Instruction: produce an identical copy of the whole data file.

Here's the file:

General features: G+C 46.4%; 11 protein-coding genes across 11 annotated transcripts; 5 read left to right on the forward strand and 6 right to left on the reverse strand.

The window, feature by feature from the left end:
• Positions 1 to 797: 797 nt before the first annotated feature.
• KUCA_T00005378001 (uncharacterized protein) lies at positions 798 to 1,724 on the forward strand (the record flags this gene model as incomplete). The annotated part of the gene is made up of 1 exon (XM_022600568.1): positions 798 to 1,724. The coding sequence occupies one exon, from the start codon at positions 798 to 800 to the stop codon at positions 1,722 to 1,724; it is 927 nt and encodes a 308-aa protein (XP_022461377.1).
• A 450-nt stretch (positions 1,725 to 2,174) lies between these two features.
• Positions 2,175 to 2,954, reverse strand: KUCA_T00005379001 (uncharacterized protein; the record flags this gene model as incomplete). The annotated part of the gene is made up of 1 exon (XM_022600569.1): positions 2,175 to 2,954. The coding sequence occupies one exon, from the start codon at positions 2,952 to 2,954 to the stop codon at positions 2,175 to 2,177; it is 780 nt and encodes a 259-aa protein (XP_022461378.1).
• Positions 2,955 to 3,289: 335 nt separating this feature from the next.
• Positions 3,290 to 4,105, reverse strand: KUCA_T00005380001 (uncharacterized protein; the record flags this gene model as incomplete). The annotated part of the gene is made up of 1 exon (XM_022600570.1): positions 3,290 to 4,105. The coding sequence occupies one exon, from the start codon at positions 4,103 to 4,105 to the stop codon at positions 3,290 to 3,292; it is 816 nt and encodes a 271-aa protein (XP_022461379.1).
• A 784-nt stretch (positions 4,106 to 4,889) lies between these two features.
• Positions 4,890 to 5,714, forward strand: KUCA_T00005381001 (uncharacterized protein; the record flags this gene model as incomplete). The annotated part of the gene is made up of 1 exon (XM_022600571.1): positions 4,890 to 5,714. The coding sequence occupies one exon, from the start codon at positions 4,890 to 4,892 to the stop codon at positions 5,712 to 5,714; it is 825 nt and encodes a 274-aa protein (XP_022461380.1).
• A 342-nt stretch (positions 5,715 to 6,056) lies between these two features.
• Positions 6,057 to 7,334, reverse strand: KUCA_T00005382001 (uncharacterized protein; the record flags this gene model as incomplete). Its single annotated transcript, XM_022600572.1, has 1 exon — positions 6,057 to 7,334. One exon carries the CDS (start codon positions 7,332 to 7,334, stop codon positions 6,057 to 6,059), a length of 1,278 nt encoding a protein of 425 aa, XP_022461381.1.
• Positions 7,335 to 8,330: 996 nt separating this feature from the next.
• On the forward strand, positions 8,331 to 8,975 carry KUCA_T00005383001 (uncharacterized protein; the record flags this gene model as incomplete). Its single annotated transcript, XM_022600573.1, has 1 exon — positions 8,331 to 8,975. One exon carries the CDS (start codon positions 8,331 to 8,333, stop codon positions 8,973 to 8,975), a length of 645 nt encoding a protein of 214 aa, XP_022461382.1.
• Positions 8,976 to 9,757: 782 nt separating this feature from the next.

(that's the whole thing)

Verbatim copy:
General features: G+C 46.4%; 11 protein-coding genes across 11 annotated transcripts; 5 read left to right on the forward strand and 6 right to left on the reverse strand.

The window, feature by feature from the left end:
• Positions 1 to 797: 797 nt before the first annotated feature.
• KUCA_T00005378001 (uncharacterized protein) lies at positions 798 to 1,724 on the forward strand (the record flags this gene model as incomplete). The annotated part of the gene is made up of 1 exon (XM_022600568.1): positions 798 to 1,724. The coding sequence occupies one exon, from the start codon at positions 798 to 800 to the stop codon at positions 1,722 to 1,724; it is 927 nt and encodes a 308-aa protein (XP_022461377.1).
• A 450-nt stretch (positions 1,725 to 2,174) lies between these two features.
• Positions 2,175 to 2,954, reverse strand: KUCA_T00005379001 (uncharacterized protein; the record flags this gene model as incomplete). The annotated part of the gene is made up of 1 exon (XM_022600569.1): positions 2,175 to 2,954. The coding sequence occupies one exon, from the start codon at positions 2,952 to 2,954 to the stop codon at positions 2,175 to 2,177; it is 780 nt and encodes a 259-aa protein (XP_022461378.1).
• Positions 2,955 to 3,289: 335 nt separating this feature from the next.
• Positions 3,290 to 4,105, reverse strand: KUCA_T00005380001 (uncharacterized protein; the record flags this gene model as incomplete). The annotated part of the gene is made up of 1 exon (XM_022600570.1): positions 3,290 to 4,105. The coding sequence occupies one exon, from the start codon at positions 4,103 to 4,105 to the stop codon at positions 3,290 to 3,292; it is 816 nt and encodes a 271-aa protein (XP_022461379.1).
• A 784-nt stretch (positions 4,106 to 4,889) lies between these two features.
• Positions 4,890 to 5,714, forward strand: KUCA_T00005381001 (uncharacterized protein; the record flags this gene model as incomplete). The annotated part of the gene is made up of 1 exon (XM_022600571.1): positions 4,890 to 5,714. The coding sequence occupies one exon, from the start codon at positions 4,890 to 4,892 to the stop codon at positions 5,712 to 5,714; it is 825 nt and encodes a 274-aa protein (XP_022461380.1).
• A 342-nt stretch (positions 5,715 to 6,056) lies between these two features.
• Positions 6,057 to 7,334, reverse strand: KUCA_T00005382001 (uncharacterized protein; the record flags this gene model as incomplete). Its single annotated transcript, XM_022600572.1, has 1 exon — positions 6,057 to 7,334. One exon carries the CDS (start codon positions 7,332 to 7,334, stop codon positions 6,057 to 6,059), a length of 1,278 nt encoding a protein of 425 aa, XP_022461381.1.
• Positions 7,335 to 8,330: 996 nt separating this feature from the next.
• On the forward strand, positions 8,331 to 8,975 carry KUCA_T00005383001 (uncharacterized protein; the record flags this gene model as incomplete). Its single annotated transcript, XM_022600573.1, has 1 exon — positions 8,331 to 8,975. One exon carries the CDS (start codon positions 8,331 to 8,333, stop codon positions 8,973 to 8,975), a length of 645 nt encoding a protein of 214 aa, XP_022461382.1.
• Positions 8,976 to 9,757: 782 nt separating this feature from the next.